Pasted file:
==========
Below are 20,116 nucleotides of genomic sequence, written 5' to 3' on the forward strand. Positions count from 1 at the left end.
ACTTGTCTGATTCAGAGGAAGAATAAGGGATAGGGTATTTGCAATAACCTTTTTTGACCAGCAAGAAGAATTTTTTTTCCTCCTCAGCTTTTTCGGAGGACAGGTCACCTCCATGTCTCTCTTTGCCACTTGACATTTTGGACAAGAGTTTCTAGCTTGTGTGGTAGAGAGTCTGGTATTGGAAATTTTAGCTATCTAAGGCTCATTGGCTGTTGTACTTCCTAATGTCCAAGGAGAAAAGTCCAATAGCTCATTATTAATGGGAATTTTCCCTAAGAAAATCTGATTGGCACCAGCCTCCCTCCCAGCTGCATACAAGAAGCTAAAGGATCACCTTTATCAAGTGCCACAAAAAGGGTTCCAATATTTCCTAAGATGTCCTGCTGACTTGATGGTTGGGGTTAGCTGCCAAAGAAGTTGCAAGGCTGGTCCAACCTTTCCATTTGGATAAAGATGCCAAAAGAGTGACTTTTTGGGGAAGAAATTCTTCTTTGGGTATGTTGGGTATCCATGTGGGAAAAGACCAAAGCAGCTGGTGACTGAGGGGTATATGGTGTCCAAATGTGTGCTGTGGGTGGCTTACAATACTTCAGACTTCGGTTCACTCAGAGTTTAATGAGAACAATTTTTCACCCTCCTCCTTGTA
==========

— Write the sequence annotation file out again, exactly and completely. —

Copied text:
Below are 20,116 nucleotides of genomic sequence, written 5' to 3' on the forward strand. Positions count from 1 at the left end.
ACTTGTCTGATTCAGAGGAAGAATAAGGGATAGGGTATTTGCAATAACCTTTTTTGACCAGCAAGAAGAATTTTTTTTCCTCCTCAGCTTTTTCGGAGGACAGGTCACCTCCATGTCTCTCTTTGCCACTTGACATTTTGGACAAGAGTTTCTAGCTTGTGTGGTAGAGAGTCTGGTATTGGAAATTTTAGCTATCTAAGGCTCATTGGCTGTTGTACTTCCTAATGTCCAAGGAGAAAAGTCCAATAGCTCATTATTAATGGGAATTTTCCCTAAGAAAATCTGATTGGCACCAGCCTCCCTCCCAGCTGCATACAAGAAGCTAAAGGATCACCTTTATCAAGTGCCACAAAAAGGGTTCCAATATTTCCTAAGATGTCCTGCTGACTTGATGGTTGGGGTTAGCTGCCAAAGAAGTTGCAAGGCTGGTCCAACCTTTCCATTTGGATAAAGATGCCAAAAGAGTGACTTTTTGGGGAAGAAATTCTTCTTTGGGTATGTTGGGTATCCATGTGGGAAAAGACCAAAGCAGCTGGTGACTGAGGGGTATATGGTGTCCAAATGTGTGCTGTGGGTGGCTTACAATACTTCAGACTTCGGTTCACTCAGAGTTTAATGAGAACAATTTTTCACCCTCCTCCTTGTA